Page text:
Nomis: The socially conscious wordsmith scanning the Atlas

Monday 13th January 2020

Tony Cummings spoke to the Californian rapper with the Cross Rhythms radio hits "Atlas", "Act Of Love" and "Chapters", NOMIS


Anyone who's heard the latest Cross Rhythms radio hit single "Atlas" will know that this rapper from Oceanside, California, is an exceptional talent. Nomis honed his skills at California State University where he earned a bachelor's degree in visual and performing arts. He had "a makeshift release" in 2004 and over the next 16 years this most erudite and perceptive of wordsmiths has subsequently issued five full length albums and a stream of singles. Nomis has done gigs all over the USA, toured Trinidad, the Philippines and Thailand and, to quote from his biography, performed "everywhere from festivals, arenas, schools, bars, churches, street corners and living rooms."

Tony: You've had radio play in Europe but in the US Christian radio seems to play very little hip-hop.

Nomis: "Yeah, it's very disappointing - not just for me but for the genre as a whole. Christian rap music is treated as this alternative thing which they de-legitimise by the way they keep us away from their award shows and their red carpets and their radio stations."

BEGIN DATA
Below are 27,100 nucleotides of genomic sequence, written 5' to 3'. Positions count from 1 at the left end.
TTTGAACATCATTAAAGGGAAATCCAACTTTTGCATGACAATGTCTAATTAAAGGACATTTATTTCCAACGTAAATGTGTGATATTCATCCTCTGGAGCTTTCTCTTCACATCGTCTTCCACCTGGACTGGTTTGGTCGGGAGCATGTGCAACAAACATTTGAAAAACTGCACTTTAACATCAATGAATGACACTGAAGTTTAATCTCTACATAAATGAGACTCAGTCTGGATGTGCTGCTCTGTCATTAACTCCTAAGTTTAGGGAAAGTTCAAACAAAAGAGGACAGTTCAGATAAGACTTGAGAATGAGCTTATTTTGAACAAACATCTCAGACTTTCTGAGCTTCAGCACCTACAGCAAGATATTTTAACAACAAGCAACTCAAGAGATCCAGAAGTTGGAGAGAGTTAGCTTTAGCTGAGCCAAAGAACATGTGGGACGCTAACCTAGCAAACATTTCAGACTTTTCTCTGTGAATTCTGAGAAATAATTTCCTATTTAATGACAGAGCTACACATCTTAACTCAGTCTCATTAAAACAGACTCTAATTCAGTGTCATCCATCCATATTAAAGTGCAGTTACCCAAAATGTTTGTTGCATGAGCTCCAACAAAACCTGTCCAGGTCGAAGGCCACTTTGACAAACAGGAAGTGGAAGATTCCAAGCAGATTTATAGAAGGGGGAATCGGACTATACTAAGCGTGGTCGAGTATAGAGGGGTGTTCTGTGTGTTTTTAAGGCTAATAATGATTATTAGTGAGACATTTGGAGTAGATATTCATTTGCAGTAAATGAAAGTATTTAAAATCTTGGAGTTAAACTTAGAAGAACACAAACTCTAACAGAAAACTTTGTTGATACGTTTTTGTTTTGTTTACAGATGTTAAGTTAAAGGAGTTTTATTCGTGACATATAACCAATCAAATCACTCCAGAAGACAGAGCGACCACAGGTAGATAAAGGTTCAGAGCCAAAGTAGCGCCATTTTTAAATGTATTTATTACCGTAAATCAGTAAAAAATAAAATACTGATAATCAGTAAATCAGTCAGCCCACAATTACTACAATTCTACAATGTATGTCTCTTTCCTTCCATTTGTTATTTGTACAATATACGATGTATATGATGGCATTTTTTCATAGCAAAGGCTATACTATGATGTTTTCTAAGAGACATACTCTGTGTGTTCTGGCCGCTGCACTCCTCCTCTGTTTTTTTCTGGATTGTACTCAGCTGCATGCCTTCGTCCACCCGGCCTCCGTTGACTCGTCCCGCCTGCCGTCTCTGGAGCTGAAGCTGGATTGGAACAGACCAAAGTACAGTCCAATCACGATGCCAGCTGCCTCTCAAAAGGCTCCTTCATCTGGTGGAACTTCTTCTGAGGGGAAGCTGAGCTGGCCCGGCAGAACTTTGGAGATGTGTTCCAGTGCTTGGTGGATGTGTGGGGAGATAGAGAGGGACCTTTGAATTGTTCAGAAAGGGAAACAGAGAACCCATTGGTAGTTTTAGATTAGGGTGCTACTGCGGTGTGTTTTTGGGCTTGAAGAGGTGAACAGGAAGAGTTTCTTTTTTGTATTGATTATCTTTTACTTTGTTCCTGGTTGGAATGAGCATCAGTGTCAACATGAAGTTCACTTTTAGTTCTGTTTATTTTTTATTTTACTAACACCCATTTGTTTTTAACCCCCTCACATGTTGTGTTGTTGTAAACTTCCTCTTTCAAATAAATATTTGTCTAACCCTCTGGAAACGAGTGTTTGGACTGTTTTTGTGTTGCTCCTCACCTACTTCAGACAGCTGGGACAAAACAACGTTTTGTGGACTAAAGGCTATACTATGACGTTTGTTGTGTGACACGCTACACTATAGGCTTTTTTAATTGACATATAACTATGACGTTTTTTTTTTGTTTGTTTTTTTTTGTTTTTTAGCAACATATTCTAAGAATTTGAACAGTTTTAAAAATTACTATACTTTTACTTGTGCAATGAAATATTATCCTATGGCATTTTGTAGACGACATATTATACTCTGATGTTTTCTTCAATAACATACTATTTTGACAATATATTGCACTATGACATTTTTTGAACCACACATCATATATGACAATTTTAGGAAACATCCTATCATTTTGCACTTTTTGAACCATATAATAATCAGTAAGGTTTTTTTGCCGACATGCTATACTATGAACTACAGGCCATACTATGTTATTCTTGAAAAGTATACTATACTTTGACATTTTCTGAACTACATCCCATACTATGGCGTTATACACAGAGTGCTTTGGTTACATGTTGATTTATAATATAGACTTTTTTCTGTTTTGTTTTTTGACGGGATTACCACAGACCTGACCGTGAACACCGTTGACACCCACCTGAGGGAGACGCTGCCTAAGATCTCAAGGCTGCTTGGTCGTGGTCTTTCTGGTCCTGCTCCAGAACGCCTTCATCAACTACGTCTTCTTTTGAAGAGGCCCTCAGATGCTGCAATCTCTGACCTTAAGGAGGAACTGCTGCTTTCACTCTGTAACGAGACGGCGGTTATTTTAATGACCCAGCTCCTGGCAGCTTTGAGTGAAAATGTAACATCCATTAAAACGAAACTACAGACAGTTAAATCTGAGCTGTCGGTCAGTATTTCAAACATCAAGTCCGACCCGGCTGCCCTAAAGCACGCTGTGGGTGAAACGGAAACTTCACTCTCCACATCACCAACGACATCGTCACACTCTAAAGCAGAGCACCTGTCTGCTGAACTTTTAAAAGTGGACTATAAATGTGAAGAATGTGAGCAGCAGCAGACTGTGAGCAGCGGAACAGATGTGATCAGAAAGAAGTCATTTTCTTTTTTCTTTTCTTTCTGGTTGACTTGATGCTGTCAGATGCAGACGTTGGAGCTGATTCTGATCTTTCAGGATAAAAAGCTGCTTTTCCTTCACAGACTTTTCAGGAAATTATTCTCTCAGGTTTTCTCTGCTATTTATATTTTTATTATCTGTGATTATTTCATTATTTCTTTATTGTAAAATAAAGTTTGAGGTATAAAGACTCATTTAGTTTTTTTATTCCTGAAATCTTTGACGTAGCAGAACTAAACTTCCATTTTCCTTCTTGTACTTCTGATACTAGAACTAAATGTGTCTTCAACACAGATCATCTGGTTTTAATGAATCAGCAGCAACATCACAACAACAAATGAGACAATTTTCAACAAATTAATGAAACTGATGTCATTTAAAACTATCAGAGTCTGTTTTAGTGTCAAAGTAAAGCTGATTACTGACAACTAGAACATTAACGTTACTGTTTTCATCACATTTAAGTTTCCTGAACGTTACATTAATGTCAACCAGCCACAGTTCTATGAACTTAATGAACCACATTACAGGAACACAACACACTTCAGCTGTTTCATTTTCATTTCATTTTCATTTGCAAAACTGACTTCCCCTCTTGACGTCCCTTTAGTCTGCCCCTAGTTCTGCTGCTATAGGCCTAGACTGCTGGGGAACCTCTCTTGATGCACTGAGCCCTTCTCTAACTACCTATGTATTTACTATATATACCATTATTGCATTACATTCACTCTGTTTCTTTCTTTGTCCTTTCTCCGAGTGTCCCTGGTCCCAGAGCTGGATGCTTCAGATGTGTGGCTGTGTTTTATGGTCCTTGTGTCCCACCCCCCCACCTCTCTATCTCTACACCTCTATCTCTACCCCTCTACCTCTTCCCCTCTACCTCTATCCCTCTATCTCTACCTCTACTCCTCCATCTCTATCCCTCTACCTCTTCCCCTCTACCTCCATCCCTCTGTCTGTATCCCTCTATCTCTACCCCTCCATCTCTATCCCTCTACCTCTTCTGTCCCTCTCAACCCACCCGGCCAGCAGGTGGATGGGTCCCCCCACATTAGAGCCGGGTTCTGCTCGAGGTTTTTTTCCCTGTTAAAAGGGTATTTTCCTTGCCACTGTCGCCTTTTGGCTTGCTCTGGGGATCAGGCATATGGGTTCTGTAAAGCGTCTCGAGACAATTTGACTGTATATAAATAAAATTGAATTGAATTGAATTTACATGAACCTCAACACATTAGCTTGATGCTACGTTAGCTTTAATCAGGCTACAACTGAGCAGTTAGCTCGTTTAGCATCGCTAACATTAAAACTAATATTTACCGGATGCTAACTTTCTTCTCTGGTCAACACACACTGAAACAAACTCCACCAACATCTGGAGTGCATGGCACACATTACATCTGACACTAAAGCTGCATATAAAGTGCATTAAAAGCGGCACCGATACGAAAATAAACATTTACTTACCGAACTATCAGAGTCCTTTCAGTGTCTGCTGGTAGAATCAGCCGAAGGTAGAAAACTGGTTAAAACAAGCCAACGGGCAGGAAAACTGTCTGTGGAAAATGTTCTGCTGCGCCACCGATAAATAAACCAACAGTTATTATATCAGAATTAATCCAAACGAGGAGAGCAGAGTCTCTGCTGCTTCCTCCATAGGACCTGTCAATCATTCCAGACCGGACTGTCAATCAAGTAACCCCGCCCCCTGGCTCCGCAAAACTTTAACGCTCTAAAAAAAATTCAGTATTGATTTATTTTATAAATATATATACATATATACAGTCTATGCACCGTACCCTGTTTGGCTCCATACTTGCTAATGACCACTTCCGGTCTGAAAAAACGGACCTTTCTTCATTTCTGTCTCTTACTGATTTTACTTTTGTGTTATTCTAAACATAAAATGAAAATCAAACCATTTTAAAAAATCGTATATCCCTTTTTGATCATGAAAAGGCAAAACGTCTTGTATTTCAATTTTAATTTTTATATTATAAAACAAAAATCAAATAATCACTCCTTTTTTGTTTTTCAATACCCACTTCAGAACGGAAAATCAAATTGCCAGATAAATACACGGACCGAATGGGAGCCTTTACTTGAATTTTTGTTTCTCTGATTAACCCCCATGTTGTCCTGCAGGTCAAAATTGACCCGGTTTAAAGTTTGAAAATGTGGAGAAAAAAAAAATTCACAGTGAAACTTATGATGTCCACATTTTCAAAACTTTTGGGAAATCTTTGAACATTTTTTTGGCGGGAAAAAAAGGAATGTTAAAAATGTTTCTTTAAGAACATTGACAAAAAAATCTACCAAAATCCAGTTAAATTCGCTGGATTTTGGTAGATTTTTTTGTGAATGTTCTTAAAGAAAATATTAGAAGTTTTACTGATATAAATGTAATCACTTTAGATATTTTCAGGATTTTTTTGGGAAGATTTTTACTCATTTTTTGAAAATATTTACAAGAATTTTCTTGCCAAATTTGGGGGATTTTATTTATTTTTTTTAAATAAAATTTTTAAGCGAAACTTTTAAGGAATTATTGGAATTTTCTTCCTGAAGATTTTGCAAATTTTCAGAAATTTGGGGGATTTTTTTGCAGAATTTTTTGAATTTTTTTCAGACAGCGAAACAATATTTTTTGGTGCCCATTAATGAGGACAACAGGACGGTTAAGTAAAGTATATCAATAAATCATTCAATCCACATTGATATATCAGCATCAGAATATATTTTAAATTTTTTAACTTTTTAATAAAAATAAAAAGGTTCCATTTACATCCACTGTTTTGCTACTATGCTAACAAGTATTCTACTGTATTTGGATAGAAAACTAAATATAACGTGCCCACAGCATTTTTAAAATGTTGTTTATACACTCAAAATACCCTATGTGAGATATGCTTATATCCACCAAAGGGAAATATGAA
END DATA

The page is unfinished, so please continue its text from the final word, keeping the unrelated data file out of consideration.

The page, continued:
Tony: I've been told that American Christian radio is aimed at white soccer moms.

Nomis: "I don't know who told you that, but they're completely right. The irony is that the radio stations organisers are living in the past. These days, there are a lot of white soccer moms that play hip-hop. These stations don't even realise. Playing our music will still fit with white soccer moms."

Tony: US Christian radio stations are also dividing audience racially, and we still see that split in the American Church.

Nomis: "I agree with you 100 per cent. A lot of people that run the radio world are of a particular race and age. They've been in the game for 20, 30 years. One way they know works, and they're not looking to change that. 20, 30 years ago Christian radio was represented by a certain demographic. They're afraid to try new things. It's a world that they don't know. Rappers and R&B artists make them uncomfortable. They don't get it, so they don't know how to navigate it, so they stay away from it."

Tony: You live in California, don't you?

Nomis: "I do. Oceanside, California - San Diego county."

Tony: Is that a beautiful place to live?

Nomis: "The title that San Diego has is 'America's finest city', and that's no coincidence. It's a beautiful day today: almost Christmas and I have a t-shirt on."

Tony: You started your recording career in 2004 with what you called a "makeshift release" in 2004. What on earth is a makeshift release?

Nomis: "Most people don't know about that. You really did some deep digging. I used to be in a rap duo called Destined Misconception. It was me and my best friend, Dexterous. We were working on an album together in 2003, early 2004 - a group album - and due to life circumstances he moved across the country to Florida and quit rapping. We had already done 70 per cent of the album. I was like, 'I can't put out a duo album and then not be able to perform it as a solo artist.' So I finished the record by myself and put it out solo. But it really was a group production."

Tony: What was that release called?

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